Languages of the Torres Strait Islands
There are two traditional languages of the Torres Strait Islands, Miriam Mir and Kala Lagaw Ya.
Meriam Mir (also written as Miriam Mer) is the language of the Eastern Islands of the Torres Strait. Linguistically, it is connected to the Papuan languages of the Austronesian family of languages. There are two regional dialects:
- Mer dialect – Mer (Murray), Waier, Dauar.
- Erub dialect – Erub (Darnley) and Ugar (Stephen).
Kala Lagaw Ya (also written as Kalaw Lagaw Ya) is the traditional language owned by the Western and Central islands of the Torres Strait. It is linguistically connected to the Aboriginal languages of the Australian mainland and has four distinct regional dialects derived from this language:
- Mabuyag – The dialect of Mabuiag, Badu and St Paul's Village.
- Kalaw Kawaw Ya – The dialect of the top western islands of Saibai, Dauan and Malu Ki'ai.
- Kawrareg – The dialect of the south western islands of Kubin, Kaiwalagal, Muralag (Prince of Wales), Nurupai (Horn), Giralag (Friday), Waiben (Thursday Island), Keriri (Hammond), Maurura (Wednesday), Moa (Banks). It is also known as Kawalgau Ya.
- Kulkalgau Ya – The dialect of the central islands of Aurid (Aureed), Damut (Dalrymple), Iama (Yam or Turtle-backed), Masig (Yorke), Mauar (Rennel), Naghir (Mt Earnest), Poruma (Coconut) and Warraber (Sue).
The dialects are determined geographically and developed over time with influences by traditional trade, visits, inter-marriage and kinship ties.
Torres Strait Creole
The contact with missionaries and others since the 1800's has led to the development of Torres Strait Creole; it has developed from a Pidgin and now has its own distinctive sound system, grammar, vocabulary, usage and meaning. Torres Strait Creole (also known as Ailan Tok or Yumplatok) is spoken by most Torres Strait Islanders and is a mixture of Standard Australian English and traditional languages. It is an English-based creole; however each island has its' own version of creole.
State Library Collections
There are a range of materials in the collections that relate to the languages of the Torres Strait. Probably the best known items are the Cambridge Anthropological Expedition to Torres Strait (Q 994.38 CAM ) and the Margaret Lawrie Collection (TR2082). However, there are other significant items that provide important linguistic information for community language workers and researchers.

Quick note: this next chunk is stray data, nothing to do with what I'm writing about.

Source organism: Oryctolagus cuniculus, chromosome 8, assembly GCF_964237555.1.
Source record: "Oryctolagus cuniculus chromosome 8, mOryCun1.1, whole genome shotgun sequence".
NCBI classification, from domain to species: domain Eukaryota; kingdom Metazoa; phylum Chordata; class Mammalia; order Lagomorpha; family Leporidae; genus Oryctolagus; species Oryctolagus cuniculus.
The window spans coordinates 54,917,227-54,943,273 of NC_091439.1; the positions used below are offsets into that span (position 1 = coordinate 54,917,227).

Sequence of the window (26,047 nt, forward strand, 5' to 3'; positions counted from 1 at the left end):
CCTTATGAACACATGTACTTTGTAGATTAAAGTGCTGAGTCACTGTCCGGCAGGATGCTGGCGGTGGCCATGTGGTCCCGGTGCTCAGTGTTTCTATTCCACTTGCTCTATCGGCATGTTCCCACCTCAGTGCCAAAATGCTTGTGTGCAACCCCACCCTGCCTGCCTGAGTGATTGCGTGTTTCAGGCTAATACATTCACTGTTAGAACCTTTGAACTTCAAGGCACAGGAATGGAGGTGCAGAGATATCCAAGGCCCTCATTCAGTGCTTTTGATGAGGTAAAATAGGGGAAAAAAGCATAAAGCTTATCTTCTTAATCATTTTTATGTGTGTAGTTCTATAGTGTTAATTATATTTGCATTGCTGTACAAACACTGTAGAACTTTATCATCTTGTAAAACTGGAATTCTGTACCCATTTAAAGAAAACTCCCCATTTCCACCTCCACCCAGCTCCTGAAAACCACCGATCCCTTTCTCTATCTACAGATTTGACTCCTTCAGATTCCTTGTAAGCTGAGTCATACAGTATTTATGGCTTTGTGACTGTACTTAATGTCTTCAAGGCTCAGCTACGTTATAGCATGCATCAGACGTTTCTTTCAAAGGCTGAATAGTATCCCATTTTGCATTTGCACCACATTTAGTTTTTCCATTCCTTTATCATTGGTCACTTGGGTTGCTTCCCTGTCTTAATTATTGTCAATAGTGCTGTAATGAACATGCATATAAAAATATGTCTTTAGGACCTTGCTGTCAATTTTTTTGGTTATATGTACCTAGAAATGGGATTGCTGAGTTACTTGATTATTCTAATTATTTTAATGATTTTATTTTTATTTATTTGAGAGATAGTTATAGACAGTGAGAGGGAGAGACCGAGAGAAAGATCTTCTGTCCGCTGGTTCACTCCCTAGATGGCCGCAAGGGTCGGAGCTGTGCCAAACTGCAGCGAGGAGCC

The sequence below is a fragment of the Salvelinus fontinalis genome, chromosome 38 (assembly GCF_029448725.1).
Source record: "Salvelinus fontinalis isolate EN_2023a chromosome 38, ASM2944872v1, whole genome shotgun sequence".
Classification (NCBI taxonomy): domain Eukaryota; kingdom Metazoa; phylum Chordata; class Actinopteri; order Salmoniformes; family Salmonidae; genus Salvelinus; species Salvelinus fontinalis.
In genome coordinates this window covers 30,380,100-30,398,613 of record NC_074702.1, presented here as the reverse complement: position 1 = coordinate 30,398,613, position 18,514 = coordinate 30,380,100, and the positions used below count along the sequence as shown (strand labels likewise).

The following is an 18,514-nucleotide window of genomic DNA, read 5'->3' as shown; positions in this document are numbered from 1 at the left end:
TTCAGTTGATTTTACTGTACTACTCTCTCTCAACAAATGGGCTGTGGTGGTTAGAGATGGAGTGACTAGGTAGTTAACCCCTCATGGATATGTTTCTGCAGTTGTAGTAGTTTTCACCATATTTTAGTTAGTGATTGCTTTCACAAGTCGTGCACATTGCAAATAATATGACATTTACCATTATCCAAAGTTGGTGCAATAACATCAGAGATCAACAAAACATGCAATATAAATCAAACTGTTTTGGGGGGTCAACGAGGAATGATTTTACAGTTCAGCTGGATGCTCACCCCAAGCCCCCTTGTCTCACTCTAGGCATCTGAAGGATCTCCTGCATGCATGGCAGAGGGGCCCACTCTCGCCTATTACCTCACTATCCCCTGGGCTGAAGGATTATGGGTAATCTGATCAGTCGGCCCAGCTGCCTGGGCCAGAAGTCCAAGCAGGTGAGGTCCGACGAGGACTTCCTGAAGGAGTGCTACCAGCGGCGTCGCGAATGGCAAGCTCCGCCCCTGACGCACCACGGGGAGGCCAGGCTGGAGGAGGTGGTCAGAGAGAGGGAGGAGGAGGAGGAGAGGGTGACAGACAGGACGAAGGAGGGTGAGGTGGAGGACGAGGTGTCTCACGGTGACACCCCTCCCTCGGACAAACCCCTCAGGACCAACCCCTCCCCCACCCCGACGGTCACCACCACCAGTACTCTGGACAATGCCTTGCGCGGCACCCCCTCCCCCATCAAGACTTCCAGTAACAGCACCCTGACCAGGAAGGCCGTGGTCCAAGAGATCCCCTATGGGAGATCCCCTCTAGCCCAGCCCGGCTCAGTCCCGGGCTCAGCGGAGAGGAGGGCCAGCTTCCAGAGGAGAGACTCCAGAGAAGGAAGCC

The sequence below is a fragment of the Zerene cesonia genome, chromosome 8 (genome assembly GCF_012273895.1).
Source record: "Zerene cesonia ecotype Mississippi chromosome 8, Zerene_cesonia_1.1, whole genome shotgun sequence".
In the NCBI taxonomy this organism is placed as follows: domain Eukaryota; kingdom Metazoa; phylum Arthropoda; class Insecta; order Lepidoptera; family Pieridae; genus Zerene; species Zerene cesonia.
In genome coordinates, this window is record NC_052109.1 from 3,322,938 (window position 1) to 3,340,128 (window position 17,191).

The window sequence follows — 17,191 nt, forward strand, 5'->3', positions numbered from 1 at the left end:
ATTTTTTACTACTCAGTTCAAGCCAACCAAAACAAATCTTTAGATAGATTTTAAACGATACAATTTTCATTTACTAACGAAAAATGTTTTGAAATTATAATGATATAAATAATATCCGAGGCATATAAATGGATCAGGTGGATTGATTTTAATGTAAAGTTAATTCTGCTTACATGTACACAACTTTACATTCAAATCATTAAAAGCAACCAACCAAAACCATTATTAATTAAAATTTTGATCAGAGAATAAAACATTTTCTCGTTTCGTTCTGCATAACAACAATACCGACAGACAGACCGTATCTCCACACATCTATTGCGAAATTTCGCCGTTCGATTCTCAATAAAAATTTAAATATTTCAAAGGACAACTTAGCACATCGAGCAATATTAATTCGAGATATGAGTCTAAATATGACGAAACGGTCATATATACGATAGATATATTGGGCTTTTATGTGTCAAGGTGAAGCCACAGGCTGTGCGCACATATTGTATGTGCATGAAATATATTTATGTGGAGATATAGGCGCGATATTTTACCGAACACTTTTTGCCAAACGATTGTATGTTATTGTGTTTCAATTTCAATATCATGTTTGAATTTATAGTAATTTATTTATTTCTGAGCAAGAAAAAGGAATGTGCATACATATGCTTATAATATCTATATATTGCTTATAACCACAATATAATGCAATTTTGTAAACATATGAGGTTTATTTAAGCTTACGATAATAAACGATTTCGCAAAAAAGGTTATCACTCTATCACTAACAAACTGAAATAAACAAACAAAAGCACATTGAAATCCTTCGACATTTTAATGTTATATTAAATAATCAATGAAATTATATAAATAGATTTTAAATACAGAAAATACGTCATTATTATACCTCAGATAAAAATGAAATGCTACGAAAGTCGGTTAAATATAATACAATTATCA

A brief selection of these include:
Aragu, B. Moegina Pawlaw Ya (Little Hen Story). P398.2 ara
Bani, E. and Nona, D. Dabu : the baby dugong = Dabu : kazi dhangal. CLP SOL 1992
Davies, A. Notes 1924-1925. OM66-02/3
Edwards, R. (ed) Dictionary of Torres Strait languages. Q 499.1503 RAY
Eseli, P. Eseli's Notebook. S 306.089 001
Jukes, J. Narrative of the surveying voyage of the HMS Fly. J 919.43 JUK
Lawrie, M. Myths and legends of the Torres Strait. Q 398.2099438 MYT
MacGillivray, J. Narrative of the Voyage of the HMS Rattlesnake. G 994.02 1967
Petta, Sister Yoewdhaylgaw mabaygaw igililmay thusi. P933 sis
Shnukal, A. Broken, an introduction to the Creole language of Torres Strait. J 427 shn
Further items can be found using OneSearch, the State Library's online catalogue.
There are several community groups or organisations working in the revival and maintenance of Torres Strait Islander languages. The Torres Strait Regional Authority has administrative responsibility for the region and is working towards a language centre for the Torres Strait. TSRA currently supports language activities in schools and communities.
TSRA coordinated a Torres Strait Island Language Symposium in March 2015 and again in May 2017 - further details on these events can be found at the Symposium website: http://www.tslangsym.net/
Contact Torres Strait Regional Authority (TSRA)
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